family travel gift guideSnuggle Pod footmuff

In a perfect world, we’d always travel with children in the summer while days are long, you can sit at outdoor cafes, and pack fewer layers. Adding a warm footmuff to a stroller makes winter travel more bearable for a small child or baby. While not the cheapest gift, the Snuggle Pod adapts to any stroller up to age 3, and can be used in warmer weather with the top panel removed, or as a playmat when unfolded. It’s also made of Australian sheepskin, which is safe for babies when shorn short and used on a stroller (babies older than 1 year old can sleep directly on a lambskin, younger babies can lie on one for playtime or with a sheet cover for sleeping). A more budget-friendly option is the JJ Cole Bundleme with shearling lining.

Have any favorite gear or gadgets to add to our family travel gift guide? Tell us about your favorites in the comments and happy shopping!

Knocked up abroad: international travel with a baby

travel with a babyThis is the third in Knocked Up Abroad‘s guide to traveling with a baby. Before you go, see tips on planning travel and flying with a baby.

So you’ve decided to travel abroad with your new family addition, well done! You’ve chosen the best baby-friendly destination, packed light, and even survived the long flight. Now that you’re on the ground, possibly recovering from jet lag and hopefully learning new foreign phrases for “what a cute baby!,” how can you ensure you and your baby have a fun and relaxing vacation? After five countries in under four months (several of them without other adults), I can say it mostly comes down to attitude and planning. Here are my tips for international travel with a baby:

-Don’t expect the world to cater to you. The most important thing to bring on a trip with a baby is the right attitude. If you travel expecting every restaurant to have a baby-changing table in the bathroom (which they probably won’t, especially in Europe) or that public transportation should be stroller-accessible, you can be sorely disappointed. Keep your expectations low and get creative. I’ve changed my baby on many toilet seat lids, on top of and even in sinks (stuff your diaper bag in to make a flat base), and occasionally in her stroller. Allow yourself to be surprised by people, too. In New York, I was prepared to carry my stroller up and down stairs at some subway stops by myself, yet I was helped by strangers every time. A restaurant owner in Italy set up a makeshift table on top of their deep freezer when she saw me struggling to change the baby on a sink top. Look at inconveniences as part of the adventure rather than a sign you should have stayed home.-Plan your logistics carefully, and then let the rest of your plans go. As noted previously, it pays to do your research before departing. Each day of your trip, plan out where you want to go, how to get there, and what you might need but realize that you might not do any of it. In Malta, there was a wine festival in the next town with cheap tastings and free food, but a cranky baby meant we stayed within walking distance of our apartment (good thing too, or we could have missed a great parade). In Slovenia, we had to make a detour back to our hotel after a diaper incident meant I had to strip my baby down to just her winter coat and diaper. Babies can be unpredictable, so you may need stop at a cafe to feed a baby, take an extra walk around the block before bed to soothe crying, or go back to your room early when the weather turns bad. While combination transit or tourist passes might be a good value, they won’t be if your baby won’t go in a museum without screaming or prefers an open-air stroll to a bus ride.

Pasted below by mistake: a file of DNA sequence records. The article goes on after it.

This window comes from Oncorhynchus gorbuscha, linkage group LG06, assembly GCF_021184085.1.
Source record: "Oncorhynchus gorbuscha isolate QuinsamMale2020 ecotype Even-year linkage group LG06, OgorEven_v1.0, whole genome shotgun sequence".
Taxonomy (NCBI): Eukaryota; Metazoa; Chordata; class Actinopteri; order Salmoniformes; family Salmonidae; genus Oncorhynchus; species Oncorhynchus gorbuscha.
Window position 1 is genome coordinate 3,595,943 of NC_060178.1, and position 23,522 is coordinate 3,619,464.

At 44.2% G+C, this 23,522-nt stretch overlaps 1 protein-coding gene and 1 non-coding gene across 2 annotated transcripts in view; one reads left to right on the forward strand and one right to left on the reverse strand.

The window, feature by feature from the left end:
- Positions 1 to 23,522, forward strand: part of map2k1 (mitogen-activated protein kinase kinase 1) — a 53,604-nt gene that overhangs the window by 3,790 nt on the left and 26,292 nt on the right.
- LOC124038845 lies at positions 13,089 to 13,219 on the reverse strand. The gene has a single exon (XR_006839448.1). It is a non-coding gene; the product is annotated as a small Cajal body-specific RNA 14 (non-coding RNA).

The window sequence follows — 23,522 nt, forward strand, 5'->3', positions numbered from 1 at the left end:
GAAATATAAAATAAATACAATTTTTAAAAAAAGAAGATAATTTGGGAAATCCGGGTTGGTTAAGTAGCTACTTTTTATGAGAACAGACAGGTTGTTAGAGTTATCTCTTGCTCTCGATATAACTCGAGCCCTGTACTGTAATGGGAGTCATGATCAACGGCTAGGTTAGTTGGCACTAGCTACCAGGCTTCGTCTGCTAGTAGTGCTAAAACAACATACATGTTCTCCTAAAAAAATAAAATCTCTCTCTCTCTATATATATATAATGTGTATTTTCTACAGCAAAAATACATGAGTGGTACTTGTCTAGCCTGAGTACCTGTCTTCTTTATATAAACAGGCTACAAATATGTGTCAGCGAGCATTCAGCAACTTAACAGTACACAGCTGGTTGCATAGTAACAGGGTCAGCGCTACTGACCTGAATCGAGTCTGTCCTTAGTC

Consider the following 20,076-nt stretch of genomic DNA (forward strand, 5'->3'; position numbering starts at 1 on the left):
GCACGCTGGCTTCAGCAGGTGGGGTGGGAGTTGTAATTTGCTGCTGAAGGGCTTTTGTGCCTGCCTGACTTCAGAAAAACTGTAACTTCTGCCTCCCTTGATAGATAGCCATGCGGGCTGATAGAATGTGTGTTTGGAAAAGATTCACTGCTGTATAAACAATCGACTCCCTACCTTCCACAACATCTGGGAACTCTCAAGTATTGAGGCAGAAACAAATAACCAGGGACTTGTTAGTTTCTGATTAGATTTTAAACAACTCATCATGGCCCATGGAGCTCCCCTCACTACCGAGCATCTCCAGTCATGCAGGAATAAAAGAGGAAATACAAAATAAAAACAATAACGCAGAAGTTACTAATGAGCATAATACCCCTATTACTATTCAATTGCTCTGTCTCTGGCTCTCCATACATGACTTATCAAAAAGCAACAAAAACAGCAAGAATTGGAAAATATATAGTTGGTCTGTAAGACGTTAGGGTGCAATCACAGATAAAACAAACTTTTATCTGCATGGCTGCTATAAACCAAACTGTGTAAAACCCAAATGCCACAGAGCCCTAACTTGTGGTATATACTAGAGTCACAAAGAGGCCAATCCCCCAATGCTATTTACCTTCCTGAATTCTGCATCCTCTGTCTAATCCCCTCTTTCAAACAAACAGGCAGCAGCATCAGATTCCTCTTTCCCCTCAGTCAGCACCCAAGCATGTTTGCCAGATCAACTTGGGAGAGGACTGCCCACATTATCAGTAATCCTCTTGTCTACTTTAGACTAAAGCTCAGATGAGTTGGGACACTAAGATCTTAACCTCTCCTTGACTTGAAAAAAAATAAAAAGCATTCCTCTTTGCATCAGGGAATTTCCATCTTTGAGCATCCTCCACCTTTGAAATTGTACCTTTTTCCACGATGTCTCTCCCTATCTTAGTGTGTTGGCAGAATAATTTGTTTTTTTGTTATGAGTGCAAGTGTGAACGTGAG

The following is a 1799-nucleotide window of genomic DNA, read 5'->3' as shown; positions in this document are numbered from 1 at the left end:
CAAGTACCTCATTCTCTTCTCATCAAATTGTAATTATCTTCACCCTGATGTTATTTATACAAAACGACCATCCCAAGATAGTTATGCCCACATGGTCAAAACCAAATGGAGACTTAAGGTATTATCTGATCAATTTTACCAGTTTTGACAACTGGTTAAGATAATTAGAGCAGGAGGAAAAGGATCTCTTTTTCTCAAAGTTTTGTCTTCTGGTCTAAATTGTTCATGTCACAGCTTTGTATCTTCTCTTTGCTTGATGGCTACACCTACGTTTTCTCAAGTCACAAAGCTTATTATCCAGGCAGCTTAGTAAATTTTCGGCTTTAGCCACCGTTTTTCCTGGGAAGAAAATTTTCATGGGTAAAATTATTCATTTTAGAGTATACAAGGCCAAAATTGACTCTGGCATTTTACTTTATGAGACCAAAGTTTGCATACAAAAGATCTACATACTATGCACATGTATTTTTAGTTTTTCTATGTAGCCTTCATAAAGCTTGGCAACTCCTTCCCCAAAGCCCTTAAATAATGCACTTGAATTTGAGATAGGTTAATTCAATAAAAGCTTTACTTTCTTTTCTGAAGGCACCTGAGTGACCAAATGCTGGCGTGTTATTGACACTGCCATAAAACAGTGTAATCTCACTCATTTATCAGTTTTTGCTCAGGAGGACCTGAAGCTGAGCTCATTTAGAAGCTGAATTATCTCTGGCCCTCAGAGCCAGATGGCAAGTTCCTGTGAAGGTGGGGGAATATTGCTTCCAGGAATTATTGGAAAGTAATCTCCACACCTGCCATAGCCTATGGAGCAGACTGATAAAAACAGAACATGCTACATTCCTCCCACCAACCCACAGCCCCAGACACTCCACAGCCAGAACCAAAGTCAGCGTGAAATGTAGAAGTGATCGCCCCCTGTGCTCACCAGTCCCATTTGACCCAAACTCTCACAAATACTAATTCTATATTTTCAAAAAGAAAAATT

-Find favorite rest stops. When you need to take a time out from exploring to feed or change your baby, there can be some comfortable places to stop that exist in nearly every destination. Museums and large hotels tend to have nice bathrooms, sometimes with changing facilities. Large baby stores may have a private nursing room or a place to change the baby, plus plenty of gear and gadgets if you need them. Pharmacists generally speak English and carry nearly all of the necessities. At night, however, you may have to be creative again. I tend to visit the same cafes in Istanbul again and again not just for the food but for the bathrooms, the waiters who rush to coddle and play with the baby, and comfy seating while I feed her.